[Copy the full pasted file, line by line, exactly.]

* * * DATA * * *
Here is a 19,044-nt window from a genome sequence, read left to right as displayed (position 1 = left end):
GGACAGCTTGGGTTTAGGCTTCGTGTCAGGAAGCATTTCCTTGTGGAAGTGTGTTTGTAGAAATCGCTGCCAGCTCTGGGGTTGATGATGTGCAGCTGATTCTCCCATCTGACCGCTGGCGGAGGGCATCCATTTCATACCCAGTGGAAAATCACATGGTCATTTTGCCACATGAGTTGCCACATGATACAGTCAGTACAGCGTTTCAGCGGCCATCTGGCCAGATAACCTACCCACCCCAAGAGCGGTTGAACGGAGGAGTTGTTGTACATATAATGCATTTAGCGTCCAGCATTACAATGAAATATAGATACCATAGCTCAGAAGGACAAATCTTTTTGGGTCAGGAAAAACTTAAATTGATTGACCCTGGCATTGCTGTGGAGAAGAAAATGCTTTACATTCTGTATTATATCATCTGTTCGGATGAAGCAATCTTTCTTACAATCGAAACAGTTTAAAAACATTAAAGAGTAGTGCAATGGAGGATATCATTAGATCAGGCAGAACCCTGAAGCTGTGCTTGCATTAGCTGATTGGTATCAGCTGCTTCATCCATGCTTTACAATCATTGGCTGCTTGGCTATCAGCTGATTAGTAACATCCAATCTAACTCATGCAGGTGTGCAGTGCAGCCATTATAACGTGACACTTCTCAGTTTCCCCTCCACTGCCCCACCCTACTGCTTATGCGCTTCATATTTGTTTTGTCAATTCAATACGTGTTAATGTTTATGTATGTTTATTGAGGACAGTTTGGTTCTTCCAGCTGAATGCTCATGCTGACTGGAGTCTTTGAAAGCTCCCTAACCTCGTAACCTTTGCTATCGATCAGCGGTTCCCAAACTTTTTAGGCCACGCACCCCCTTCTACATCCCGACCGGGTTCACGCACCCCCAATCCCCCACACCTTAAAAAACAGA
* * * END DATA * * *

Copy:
Here is a 19,044-nt window from a genome sequence, read left to right as displayed (position 1 = left end):
GGACAGCTTGGGTTTAGGCTTCGTGTCAGGAAGCATTTCCTTGTGGAAGTGTGTTTGTAGAAATCGCTGCCAGCTCTGGGGTTGATGATGTGCAGCTGATTCTCCCATCTGACCGCTGGCGGAGGGCATCCATTTCATACCCAGTGGAAAATCACATGGTCATTTTGCCACATGAGTTGCCACATGATACAGTCAGTACAGCGTTTCAGCGGCCATCTGGCCAGATAACCTACCCACCCCAAGAGCGGTTGAACGGAGGAGTTGTTGTACATATAATGCATTTAGCGTCCAGCATTACAATGAAATATAGATACCATAGCTCAGAAGGACAAATCTTTTTGGGTCAGGAAAAACTTAAATTGATTGACCCTGGCATTGCTGTGGAGAAGAAAATGCTTTACATTCTGTATTATATCATCTGTTCGGATGAAGCAATCTTTCTTACAATCGAAACAGTTTAAAAACATTAAAGAGTAGTGCAATGGAGGATATCATTAGATCAGGCAGAACCCTGAAGCTGTGCTTGCATTAGCTGATTGGTATCAGCTGCTTCATCCATGCTTTACAATCATTGGCTGCTTGGCTATCAGCTGATTAGTAACATCCAATCTAACTCATGCAGGTGTGCAGTGCAGCCATTATAACGTGACACTTCTCAGTTTCCCCTCCACTGCCCCACCCTACTGCTTATGCGCTTCATATTTGTTTTGTCAATTCAATACGTGTTAATGTTTATGTATGTTTATTGAGGACAGTTTGGTTCTTCCAGCTGAATGCTCATGCTGACTGGAGTCTTTGAAAGCTCCCTAACCTCGTAACCTTTGCTATCGATCAGCGGTTCCCAAACTTTTTAGGCCACGCACCCCCTTCTACATCCCGACCGGGTTCACGCACCCCCAATCCCCCACACCTTAAAAAACAGA